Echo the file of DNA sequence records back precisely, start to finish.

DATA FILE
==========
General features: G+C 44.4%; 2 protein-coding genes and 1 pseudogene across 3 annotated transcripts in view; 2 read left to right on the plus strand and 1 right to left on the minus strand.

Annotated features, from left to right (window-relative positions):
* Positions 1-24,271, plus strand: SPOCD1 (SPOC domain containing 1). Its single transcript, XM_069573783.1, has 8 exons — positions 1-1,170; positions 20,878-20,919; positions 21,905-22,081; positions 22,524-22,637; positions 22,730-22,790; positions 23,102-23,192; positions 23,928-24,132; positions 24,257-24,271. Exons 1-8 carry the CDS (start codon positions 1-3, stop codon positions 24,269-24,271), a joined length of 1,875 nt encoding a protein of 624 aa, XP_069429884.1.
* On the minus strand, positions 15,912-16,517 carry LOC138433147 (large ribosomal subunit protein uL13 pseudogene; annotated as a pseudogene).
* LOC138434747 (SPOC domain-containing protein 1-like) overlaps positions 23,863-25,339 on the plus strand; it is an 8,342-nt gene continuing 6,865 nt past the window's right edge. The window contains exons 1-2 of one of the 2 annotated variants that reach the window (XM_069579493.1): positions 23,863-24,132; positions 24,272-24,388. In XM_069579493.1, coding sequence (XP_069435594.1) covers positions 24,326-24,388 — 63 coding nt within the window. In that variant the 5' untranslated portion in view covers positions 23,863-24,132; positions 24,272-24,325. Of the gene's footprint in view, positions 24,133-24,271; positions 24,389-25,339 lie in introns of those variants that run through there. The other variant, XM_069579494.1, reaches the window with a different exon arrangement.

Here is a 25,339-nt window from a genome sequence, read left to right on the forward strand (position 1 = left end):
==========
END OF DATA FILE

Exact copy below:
General features: G+C 44.4%; 2 protein-coding genes and 1 pseudogene across 3 annotated transcripts in view; 2 read left to right on the plus strand and 1 right to left on the minus strand.

Annotated features, from left to right (window-relative positions):
* Positions 1-24,271, plus strand: SPOCD1 (SPOC domain containing 1). Its single transcript, XM_069573783.1, has 8 exons — positions 1-1,170; positions 20,878-20,919; positions 21,905-22,081; positions 22,524-22,637; positions 22,730-22,790; positions 23,102-23,192; positions 23,928-24,132; positions 24,257-24,271. Exons 1-8 carry the CDS (start codon positions 1-3, stop codon positions 24,269-24,271), a joined length of 1,875 nt encoding a protein of 624 aa, XP_069429884.1.
* On the minus strand, positions 15,912-16,517 carry LOC138433147 (large ribosomal subunit protein uL13 pseudogene; annotated as a pseudogene).
* LOC138434747 (SPOC domain-containing protein 1-like) overlaps positions 23,863-25,339 on the plus strand; it is an 8,342-nt gene continuing 6,865 nt past the window's right edge. The window contains exons 1-2 of one of the 2 annotated variants that reach the window (XM_069579493.1): positions 23,863-24,132; positions 24,272-24,388. In XM_069579493.1, coding sequence (XP_069435594.1) covers positions 24,326-24,388 — 63 coding nt within the window. In that variant the 5' untranslated portion in view covers positions 23,863-24,132; positions 24,272-24,325. Of the gene's footprint in view, positions 24,133-24,271; positions 24,389-25,339 lie in introns of those variants that run through there. The other variant, XM_069579494.1, reaches the window with a different exon arrangement.

Here is a 25,339-nt window from a genome sequence, read left to right on the forward strand (position 1 = left end):